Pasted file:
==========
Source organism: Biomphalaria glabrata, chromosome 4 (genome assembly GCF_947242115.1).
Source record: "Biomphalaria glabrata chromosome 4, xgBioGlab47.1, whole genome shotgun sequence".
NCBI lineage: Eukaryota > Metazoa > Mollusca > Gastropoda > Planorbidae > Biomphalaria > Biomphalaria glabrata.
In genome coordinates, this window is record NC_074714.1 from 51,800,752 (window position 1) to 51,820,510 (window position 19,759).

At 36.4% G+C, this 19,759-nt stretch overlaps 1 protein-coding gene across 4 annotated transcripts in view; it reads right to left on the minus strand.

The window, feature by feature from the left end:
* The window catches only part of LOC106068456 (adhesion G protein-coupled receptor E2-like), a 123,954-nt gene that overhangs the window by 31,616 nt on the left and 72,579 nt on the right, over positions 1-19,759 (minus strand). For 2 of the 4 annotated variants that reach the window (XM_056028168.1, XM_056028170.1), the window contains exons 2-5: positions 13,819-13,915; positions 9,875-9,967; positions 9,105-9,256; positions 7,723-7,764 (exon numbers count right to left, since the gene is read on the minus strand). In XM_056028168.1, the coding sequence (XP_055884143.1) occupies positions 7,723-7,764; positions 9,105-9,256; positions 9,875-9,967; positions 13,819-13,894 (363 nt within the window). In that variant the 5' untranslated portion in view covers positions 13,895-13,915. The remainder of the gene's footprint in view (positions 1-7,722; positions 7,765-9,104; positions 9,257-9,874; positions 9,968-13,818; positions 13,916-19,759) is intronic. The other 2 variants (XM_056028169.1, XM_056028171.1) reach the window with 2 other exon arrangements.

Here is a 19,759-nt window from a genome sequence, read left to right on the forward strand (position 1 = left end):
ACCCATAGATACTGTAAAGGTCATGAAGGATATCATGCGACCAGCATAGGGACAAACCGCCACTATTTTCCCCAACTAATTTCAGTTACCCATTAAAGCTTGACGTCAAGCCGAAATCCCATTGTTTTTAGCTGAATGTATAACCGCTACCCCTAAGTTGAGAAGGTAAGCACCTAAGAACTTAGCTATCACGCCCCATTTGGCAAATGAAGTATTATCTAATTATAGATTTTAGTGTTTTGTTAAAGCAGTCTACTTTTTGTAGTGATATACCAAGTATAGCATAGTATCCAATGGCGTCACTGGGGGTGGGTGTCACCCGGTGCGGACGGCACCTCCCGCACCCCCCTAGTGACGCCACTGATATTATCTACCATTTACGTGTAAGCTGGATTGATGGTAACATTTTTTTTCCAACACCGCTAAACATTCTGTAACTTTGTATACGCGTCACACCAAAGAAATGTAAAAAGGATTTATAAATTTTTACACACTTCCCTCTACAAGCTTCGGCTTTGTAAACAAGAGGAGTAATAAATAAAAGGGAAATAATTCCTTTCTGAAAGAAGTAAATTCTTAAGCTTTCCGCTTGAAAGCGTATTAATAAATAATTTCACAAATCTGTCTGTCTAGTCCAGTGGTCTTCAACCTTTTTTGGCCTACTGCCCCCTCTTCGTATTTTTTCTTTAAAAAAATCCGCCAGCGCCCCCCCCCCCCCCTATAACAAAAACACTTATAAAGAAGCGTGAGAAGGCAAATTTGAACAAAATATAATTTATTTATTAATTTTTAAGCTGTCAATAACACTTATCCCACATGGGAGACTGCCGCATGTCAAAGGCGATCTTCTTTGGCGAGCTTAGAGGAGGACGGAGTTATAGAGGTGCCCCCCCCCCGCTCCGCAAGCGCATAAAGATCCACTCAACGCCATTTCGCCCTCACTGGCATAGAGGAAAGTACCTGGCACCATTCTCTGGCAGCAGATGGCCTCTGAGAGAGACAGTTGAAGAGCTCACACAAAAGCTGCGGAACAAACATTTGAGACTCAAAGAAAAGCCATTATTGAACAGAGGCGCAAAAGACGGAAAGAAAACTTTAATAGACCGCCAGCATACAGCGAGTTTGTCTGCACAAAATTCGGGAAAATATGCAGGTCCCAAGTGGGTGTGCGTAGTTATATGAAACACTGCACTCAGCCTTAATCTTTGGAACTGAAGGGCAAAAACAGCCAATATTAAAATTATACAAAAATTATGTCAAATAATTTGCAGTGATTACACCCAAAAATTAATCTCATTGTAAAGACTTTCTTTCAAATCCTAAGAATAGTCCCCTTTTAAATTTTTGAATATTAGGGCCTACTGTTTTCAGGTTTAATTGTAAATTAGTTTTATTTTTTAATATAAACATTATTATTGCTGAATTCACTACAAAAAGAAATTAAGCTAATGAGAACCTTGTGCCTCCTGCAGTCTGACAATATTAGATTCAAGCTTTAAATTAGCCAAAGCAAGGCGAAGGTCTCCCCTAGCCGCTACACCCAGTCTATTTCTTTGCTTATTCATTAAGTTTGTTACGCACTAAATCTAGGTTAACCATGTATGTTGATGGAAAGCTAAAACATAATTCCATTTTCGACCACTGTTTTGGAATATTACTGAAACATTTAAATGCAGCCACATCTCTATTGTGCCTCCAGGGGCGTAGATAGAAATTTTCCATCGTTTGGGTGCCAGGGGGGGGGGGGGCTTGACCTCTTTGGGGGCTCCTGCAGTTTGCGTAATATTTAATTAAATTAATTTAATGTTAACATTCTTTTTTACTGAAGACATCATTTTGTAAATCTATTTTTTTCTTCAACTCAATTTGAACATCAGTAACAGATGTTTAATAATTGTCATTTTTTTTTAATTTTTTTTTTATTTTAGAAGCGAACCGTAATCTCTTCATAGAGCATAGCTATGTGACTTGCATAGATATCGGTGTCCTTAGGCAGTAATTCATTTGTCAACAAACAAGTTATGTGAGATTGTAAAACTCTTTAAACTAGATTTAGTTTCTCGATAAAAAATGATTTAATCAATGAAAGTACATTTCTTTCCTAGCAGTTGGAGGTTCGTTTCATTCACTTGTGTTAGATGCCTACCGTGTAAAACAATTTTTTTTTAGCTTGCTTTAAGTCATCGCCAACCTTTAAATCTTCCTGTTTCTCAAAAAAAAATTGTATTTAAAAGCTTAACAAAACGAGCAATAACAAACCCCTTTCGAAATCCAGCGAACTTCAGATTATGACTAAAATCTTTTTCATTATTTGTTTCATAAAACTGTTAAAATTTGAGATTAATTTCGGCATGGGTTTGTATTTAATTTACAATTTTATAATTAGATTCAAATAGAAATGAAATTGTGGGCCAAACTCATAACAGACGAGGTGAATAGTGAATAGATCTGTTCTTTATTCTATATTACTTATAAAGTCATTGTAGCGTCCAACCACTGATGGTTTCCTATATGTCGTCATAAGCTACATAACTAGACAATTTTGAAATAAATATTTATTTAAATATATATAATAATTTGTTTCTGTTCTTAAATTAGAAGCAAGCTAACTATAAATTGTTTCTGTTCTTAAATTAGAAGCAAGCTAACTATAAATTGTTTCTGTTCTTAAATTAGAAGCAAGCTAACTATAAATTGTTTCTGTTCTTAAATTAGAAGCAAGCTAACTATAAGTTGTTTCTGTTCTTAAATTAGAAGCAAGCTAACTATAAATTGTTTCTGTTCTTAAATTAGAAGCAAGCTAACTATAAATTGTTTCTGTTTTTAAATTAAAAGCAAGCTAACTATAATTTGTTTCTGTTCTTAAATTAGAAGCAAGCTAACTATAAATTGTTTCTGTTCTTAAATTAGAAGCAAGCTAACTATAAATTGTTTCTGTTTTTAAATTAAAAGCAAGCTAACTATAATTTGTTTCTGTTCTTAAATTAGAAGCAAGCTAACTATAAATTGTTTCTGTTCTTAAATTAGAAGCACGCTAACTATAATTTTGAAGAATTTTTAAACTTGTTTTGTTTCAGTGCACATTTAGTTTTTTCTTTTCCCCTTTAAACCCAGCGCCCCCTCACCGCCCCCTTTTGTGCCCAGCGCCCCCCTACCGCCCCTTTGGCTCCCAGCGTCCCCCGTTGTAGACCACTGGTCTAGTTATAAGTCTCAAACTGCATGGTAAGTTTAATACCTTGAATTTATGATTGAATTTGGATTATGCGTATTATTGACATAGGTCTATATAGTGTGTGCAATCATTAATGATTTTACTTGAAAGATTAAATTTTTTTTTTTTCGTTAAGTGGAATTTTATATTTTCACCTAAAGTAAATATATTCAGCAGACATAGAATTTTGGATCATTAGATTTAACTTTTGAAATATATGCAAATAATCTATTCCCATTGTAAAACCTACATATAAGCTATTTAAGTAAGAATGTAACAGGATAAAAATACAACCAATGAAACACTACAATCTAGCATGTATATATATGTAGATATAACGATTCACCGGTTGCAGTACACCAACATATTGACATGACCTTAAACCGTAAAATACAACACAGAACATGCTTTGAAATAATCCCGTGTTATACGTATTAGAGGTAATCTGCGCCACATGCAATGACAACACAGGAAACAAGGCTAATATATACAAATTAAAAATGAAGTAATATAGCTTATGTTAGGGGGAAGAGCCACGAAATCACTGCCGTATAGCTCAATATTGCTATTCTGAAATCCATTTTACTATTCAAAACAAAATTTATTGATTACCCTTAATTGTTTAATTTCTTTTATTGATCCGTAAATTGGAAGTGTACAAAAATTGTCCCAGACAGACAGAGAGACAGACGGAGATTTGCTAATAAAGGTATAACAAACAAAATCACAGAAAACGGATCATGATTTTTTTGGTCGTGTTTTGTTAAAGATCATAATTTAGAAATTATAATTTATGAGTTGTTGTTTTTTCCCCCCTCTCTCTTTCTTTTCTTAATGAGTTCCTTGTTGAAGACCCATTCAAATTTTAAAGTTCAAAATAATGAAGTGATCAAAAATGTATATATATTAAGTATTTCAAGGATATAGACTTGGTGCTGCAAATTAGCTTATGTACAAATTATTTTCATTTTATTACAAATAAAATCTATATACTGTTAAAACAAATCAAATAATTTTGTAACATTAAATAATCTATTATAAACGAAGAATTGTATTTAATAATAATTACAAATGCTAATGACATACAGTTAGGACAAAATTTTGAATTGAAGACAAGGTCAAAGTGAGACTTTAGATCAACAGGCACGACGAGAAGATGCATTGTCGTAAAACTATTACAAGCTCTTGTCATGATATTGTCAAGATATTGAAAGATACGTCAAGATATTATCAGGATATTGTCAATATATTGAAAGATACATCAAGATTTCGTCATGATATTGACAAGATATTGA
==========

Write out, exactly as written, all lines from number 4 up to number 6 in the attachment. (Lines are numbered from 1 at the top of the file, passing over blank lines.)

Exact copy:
In genome coordinates, this window is record NC_074714.1 from 51,800,752 (window position 1) to 51,820,510 (window position 19,759).

At 36.4% G+C, this 19,759-nt stretch overlaps 1 protein-coding gene across 4 annotated transcripts in view; it reads right to left on the minus strand.

The window, feature by feature from the left end: